Recent report by Urgent Care Association (UCA) in United States indicate that about 89 million patients visit Urgent Care Centres for treatment annually. The industry is expected to reach $26 billion by 2023. The 2018 Urgent Care Benchmark survey response indicate only 7% of total patients were of the fully cash pay category. 93% users had some form of insurance or other coverage which reflects the importance for high level of billing accuracy and automation of operations. With 8774 centres operating nationwide, and centres openings every day, staff members responsible for coding medical instances, eliminating coding errors and inefficiencies is paramount to their financial success.

The difference between insufficient and erroneous coding is in the former, the urgent care centre does not bill for all services consumed by the patient while the latter is when wrong code has been used while billing. Figure 1 presents revenue leakages due to insufficient and incorrect coding. A coding insufficiency is noticed by the insurance payer when there is a gap in match between services provided and billed. The American  Medical Association (AMA) updates the CPT annually and service providers need to ensure the codes used are relevant and audited. Also visit pattern has to be considered while posting a code against services consumed at the Urgent Care Centre. Let us consider an example case for inefficiencies in coding. A pregnant visitor from out of town in her first trimester visits an urgent care centre to measure blood pressure, weight & manage morning sickness adhoc. This could be a service extended by a nurse practitioner and not something the insurance company might reimburse. However, a gestational diabetes screening or anomalies scan in Trimester two would involve a set of blood draws/ tests/scans being ordered. So while coding and for purpose of billing, care should be taken to sufficiently record all procedures conducted in order to ensure bills submitted to carriers or payers are accurate . This will result in lesser claims being rejected.

 

 

Urgent Care Centres may experience a loss up to 20% of revenues simply because services were not billed correctly or code entries recorded were incorrect. Lack of correct evaluation of patient‘s billing eligibility, not recording all services extended by care provider in detail and using a fixed number of codes for billing a variety of services are underlying factors that cause revenue leakage through insufficient coding. Studies show that some physicians can stand to loose between 10 and 20% of reimbursement because of incorrect E&M services coding. Typically, reimbursements for service providers are based on match between appropriate CPT coding for the service, diagnosis coding according to ICD codes; and the Centres for Medicare and Medicaid Services (CMS) evaluation of fees according to relative value scale.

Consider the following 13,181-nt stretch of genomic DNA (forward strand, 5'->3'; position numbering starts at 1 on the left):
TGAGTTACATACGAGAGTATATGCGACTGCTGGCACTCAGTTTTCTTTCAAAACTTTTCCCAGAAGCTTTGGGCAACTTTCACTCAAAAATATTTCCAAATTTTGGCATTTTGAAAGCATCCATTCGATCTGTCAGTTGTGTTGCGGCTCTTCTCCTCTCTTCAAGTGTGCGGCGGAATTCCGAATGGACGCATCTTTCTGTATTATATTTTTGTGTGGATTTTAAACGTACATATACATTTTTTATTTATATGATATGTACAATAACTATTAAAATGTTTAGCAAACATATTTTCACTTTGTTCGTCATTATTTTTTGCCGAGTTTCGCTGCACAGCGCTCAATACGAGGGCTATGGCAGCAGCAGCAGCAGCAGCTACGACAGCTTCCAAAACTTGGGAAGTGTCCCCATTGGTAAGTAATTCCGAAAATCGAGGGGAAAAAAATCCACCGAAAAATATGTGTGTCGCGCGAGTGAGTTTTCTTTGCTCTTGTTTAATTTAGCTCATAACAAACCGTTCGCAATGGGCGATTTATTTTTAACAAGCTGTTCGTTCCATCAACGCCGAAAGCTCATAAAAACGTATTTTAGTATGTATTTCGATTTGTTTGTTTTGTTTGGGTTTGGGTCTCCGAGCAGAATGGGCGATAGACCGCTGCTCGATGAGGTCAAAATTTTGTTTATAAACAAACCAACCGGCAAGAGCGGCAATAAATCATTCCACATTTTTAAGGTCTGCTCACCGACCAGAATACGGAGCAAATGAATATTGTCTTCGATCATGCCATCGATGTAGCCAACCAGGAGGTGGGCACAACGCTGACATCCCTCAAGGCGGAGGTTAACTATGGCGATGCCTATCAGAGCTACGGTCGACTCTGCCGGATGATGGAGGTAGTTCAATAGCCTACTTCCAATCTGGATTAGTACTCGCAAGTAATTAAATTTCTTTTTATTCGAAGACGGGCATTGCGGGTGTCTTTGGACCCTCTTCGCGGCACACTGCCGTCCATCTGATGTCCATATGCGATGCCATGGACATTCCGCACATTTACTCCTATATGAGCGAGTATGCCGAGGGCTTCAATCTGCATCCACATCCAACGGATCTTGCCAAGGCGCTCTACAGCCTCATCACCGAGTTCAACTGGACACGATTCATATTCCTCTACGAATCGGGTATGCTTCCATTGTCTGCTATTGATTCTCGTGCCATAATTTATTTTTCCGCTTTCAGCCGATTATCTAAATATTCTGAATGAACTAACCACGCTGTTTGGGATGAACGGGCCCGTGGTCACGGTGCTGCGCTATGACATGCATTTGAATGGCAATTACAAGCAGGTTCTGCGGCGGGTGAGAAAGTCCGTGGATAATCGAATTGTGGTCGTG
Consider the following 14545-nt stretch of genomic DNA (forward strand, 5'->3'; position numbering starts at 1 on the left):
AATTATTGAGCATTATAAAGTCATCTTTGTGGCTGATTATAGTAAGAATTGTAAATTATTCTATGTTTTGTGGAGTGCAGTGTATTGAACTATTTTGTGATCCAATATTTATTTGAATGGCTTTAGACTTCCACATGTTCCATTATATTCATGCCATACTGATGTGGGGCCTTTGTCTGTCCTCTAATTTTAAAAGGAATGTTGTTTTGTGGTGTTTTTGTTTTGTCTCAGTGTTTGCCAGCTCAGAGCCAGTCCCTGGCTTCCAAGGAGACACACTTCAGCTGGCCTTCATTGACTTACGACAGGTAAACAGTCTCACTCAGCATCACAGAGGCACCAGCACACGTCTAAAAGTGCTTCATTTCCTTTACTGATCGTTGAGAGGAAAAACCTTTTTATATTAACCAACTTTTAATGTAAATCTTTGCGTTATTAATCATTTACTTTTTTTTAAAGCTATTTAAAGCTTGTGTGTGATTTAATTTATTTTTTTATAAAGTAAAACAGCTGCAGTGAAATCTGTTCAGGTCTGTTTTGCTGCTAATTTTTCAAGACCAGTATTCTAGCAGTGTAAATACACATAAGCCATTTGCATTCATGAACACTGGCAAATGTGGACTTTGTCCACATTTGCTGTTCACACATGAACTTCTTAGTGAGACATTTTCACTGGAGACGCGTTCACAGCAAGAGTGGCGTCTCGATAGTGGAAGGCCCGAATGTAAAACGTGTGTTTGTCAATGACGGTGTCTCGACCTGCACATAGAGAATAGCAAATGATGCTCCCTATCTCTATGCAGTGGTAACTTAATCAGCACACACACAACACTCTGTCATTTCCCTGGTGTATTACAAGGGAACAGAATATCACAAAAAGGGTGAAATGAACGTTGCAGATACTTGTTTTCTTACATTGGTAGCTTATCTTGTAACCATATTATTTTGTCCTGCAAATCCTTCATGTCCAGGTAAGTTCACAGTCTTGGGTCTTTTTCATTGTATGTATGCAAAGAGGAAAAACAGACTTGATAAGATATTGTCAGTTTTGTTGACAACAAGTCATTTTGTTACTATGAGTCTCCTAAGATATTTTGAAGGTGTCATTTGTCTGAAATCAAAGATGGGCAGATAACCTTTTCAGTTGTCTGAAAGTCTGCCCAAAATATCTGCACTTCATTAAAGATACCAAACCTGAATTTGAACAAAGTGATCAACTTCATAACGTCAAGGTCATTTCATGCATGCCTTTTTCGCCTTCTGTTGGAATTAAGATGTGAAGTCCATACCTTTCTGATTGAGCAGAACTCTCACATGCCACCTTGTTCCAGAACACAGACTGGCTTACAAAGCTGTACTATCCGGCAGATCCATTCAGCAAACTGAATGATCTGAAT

Coding errors include upcoding, unbundling, and double billing. An example of up-coding or balance billing will be when the Urgent Care Centre charges for a service not covered under any policy, or in excess of agreed inclusions by the insurance payer. Eg: An asthmatic patient visits an Urgent Care Centre for nebulizer administration, but gets billed for emergency service which might not be covered in his policy. Another area where coding error commonly happens is vaccination administered at Urgent Care Centres. Typically, front desk staff bill just the vaccine code while they should be instead billing for vaccine administration charges too as it will include the cost of vaccine administration. Another common area of wrong billing input is related to patient information. Simple errors such as wrong spelling, spacing or typographic errors while keying in patient information can lead to backlog of claims being reimbursed because insurance companies either seek clarification or outright reject the claim. So Urgent Care Centres end up having to do a lot of reconciliation efforts in the month end.

Front desk staff should ensure the Urgent Care Centre has updated and correct billing information of the patient. If this is missed at the time of patient visits, chances are claims billed to Medicare without new Medicare Beneficiary Identifier (MBI) will be rejected. Claims sent with old Health Insurance Claim Number (HICN) or with wrong hyphens or spaces used will also be rejected from December 2019 onwards.

Charge capture related and coding errors are the main areas that add to revenue leakage. Published industry trends material show that service providers spend an average of $25 to appeal for and rework claims rejected by insurance payers. Further the time spent too is significant at over 30 minutes per claim. However, 90% of these rejections are avoidable in first place by simply ensuring that coding and charge captures are correctly recorded at the time of service by Urgent Care Centre staff. An efficient billing system which picks up codes and patient information correctly to avoid rework and claims directly contributes to arresting revenue leakage.

A well-defined automated billing and coding framework can flag anomalies such as incorrect codes used or invalid patient details being keyed in by the front desk agent. Collection amounts, average encounter reimbursement, amount of claims re-billed, E/M code distribution, days to bill, days in A/R, front desk collection amounts, etc. all directly link to and affect revenue. Smart automated coding can significantly reduce rework, and claims rejection at carrier level in the first place itself. This will ensure revenue booked is accurate and write-offs or adjustments can be reduced during monthly or quarterly reconciliation.

Bibliography
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https://www.rcmanswers.net/revenue-leakage-hospitals-health-systems-10-numbers-absolutely-must-know/
https://www.ncbi.nlm.nih.gov/pmc/articles/PMC3096340/
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